14:00Caroline Cupitt Welcome on behalf of the DCP Faculty for Psychosis and Complex Mental Health
14:10Rai Waddingham, ISPS UK, Mind in Camden and Hearing Voices Network - A reality check? What this report means for people with lived experiences seen as psychosis
14:20Prof Elizabeth Kuipers, Contributor and Chair of NICE Schizophrenia Guideline Group What NICE recommends and why, and why this report matters
14:30Dr Alison Brabban, Clinical Lead, Improving Access to Psychological Therapies (IAPT) for Severe Mental Illness programme, Department of Health – How psychosis services in the UK will change over the next ten years
14:40Questions and discussion
14:45Tea
15:15Conference Session 3: In conversation Session Chair and Facilitator: Prof Tony Lavender, Contributor
15:15Prof Tony Lavender - Welcome on behalf of Canterbury Christ Church University
15:25Contributors on Stage - Why they contributed, one important message of the report and one thing they will hope it will achieve
16:05Questions and discussion with the audience
16:45Close

Speakers and Facilitators

Speakers & Contributors

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Anne Cooke

Speaker
Anne Cooke is a consultant clinical psychologist who worked in the NHS for many years with people distressed by the types of experiences that are the subject of this report. She is now Principal Lecturer and Clinical Director of the Doctoral Programme in Clinical Psychology at the Salomons Centre for Applied Psychology, Canterbury Christ Church University. With Professor Peter Kinderman, she was also co-ordinating editor of the previous report on which this one builds, Recent Advances in Understanding Mental Illness and Psychotic Experiences, published in 2000. She was a co-editor of Understanding Bipolar Disorder, a Division of Clinical Psychology report published in 2010. She is active on Twitter (@AnneCooke14) and blogs at Discursive of Tunbridge Wells.
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Prof Richard Bentall

Speaker
Richard Bentall is a professor at the Institute of Psychology, Health & Society, University of Liverpool and was recently elected a Fellow of the British Academy. He is author of ‘Madness Explained’ (200) and ‘Doctoring the Mind’ (2009).

http://www.liv.ac.uk/psychology-health-and-society/staff/richard-bentall/

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Emeritus Prof Mary Boyle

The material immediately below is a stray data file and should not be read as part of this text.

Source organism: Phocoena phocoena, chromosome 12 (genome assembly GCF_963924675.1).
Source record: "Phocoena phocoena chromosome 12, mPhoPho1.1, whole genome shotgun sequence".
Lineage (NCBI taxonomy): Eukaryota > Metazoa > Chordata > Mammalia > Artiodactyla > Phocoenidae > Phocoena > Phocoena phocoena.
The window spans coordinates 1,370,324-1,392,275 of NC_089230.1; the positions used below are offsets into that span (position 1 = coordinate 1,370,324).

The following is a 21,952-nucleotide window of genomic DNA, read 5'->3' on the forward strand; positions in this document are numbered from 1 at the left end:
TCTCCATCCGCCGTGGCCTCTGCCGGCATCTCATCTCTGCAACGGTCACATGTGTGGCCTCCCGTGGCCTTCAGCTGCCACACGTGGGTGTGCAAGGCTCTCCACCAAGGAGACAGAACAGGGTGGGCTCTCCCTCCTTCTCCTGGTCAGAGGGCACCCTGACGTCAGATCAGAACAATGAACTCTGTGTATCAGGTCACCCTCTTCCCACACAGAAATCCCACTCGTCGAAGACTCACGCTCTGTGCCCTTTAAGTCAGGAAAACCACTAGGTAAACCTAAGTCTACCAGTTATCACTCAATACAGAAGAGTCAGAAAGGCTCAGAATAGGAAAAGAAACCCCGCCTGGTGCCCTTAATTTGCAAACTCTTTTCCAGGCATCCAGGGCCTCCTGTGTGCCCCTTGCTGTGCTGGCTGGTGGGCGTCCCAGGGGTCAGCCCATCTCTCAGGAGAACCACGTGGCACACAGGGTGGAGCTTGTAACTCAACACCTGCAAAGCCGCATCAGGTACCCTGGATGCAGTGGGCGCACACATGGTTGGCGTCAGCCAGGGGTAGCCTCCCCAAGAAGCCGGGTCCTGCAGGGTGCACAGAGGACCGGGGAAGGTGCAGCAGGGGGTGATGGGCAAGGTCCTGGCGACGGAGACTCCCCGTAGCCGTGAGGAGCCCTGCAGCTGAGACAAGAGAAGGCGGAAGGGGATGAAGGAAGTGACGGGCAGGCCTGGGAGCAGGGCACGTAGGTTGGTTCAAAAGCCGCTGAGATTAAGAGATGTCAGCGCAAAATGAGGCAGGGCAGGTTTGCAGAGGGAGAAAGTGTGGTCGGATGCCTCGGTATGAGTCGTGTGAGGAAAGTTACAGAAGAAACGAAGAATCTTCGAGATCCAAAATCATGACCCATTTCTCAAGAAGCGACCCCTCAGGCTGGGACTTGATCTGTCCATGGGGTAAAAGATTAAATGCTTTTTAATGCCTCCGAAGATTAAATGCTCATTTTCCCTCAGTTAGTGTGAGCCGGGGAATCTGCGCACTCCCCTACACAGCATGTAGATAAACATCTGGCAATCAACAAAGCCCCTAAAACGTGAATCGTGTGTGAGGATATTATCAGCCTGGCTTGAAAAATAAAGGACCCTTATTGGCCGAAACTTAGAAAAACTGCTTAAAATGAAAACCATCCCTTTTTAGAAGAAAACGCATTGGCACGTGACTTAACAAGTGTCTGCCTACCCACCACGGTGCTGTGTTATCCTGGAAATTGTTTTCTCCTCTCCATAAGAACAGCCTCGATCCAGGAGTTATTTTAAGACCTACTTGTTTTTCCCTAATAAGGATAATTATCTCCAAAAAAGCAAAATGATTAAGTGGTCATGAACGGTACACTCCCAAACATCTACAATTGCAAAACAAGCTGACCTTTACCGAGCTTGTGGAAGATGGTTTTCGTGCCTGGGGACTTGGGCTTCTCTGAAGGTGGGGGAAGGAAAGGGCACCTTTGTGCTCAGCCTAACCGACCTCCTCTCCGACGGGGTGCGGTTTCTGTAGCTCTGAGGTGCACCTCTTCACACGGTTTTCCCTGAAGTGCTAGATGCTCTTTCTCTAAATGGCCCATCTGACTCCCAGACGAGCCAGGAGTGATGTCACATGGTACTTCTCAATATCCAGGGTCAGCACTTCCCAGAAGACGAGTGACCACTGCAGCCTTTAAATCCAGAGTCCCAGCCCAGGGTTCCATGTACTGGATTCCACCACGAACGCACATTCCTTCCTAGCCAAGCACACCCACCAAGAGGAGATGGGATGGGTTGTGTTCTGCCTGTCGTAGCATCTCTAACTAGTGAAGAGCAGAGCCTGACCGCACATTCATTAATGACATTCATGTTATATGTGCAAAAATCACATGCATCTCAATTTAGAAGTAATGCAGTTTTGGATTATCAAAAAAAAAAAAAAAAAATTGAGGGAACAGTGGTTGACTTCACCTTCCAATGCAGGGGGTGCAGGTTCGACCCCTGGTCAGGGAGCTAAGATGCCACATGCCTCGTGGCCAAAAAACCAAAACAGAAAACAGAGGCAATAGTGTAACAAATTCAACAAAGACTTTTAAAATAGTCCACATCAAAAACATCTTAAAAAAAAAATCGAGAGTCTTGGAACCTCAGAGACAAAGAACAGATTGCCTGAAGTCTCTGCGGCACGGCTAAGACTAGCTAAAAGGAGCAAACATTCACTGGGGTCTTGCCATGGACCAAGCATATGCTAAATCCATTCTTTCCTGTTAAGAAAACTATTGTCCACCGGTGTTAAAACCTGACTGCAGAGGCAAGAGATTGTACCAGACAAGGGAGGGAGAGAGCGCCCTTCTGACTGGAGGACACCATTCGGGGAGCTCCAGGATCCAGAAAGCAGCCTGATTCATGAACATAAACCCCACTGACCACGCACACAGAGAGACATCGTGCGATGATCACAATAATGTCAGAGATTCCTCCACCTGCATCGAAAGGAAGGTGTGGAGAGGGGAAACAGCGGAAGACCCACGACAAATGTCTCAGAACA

Speaker
Mary Boyle is Emeritus Professor of Clinical Psychology at the University of East London where she was was Head of the Doctoral Programme in Clinical Psychology for over 20 years. She also worked as an NHS Clinical Psychologist in adult services and in women’s health. Her main areas of research and scholarship are in critical clinical psychology, especially in critiques of medicalisation of distress and psychiatric diagnosis. She is the author of ‘Schizophrenia: A Scientific Delusion ?’ (Routledge, 2002’ and has also published widely in feminist approaches to women’s health, particularly contraception, abortion and disorders of sexual development. She is interested in raising public awareness of the problems of traditional psychiatric approaches to emotional and behavioural difficulties and is currently engaged in projects developing alternatives to psychiatric diagnosis.

http://www.uel.ac.uk/psychology/staff/maryboyle/

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Caroline Cupitt

Speaker
Caroline Cupitt is a consultant clinical psychologist with Oxleas NHS Foundation Trust specialising in assertive outreach. She has worked in assertive outreach since 1996, in both statutory and non-statutory settings, and is particularly interested in fostering psychological approaches.

http://www.routledge.com/books/details/9780415454070/

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Jacqui Dillon

Speaker
Jacqui Dillon is a respected speaker, writer and activist, and has lectured and published worldwide on trauma, psychosis, dissociation and recovery. Jacqui is the national Chair of the Hearing Voices Network in England, Honorary Lecturer in Clinical Psychology at the University of East London, Honorary Research Fellow in the School of Medicine, Pharmacy and Health, Durham University and Visiting Research Fellow at The Centre for Community Mental Health, Birmingham City University. Jacqui is the co-editor of Living with Voices, an anthology of 50 voice hearers stories of recovery, Demedicalising Misery: Psychiatry, Psychology and the Human Condition and the 2nd Edition of Models of Madness: Psychological, Social and Biological Approaches to Psychosis. She has published numerous articles and papers, is on the editorial board of the journal Psychosis: Psychological, Social and Integrative Approaches and a foreign correspondent for Mad in America. Jacqui is also a voice hearer. See www.jacquidillon.org

http://www.jacquidillon.org/

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Prof Daniel Freeman

Speaker
Daniel Freeman is a Professor of Clinical Psychology, a Medical Research Council (MRC) Senior Clinical Fellow, and a British Psychological Society Fellow, in the Department of Psychiatry at the University of Oxford. He is also a consultant clinical psychologist in Oxford Health NHS Foundation Trust and a Fellow of University College Oxford. He has published extensively on the psychological understanding and treatment of psychosis, and is the lead author of several books including Overcoming Paranoid and Suspicious Thoughts (2006), Paranoia: the 21st Century Fear (2008), Know Your Mind (2009), You Can Be Happy (2012), How to Keep Calm and Carry On (2013) and The Stressed Sex (2013).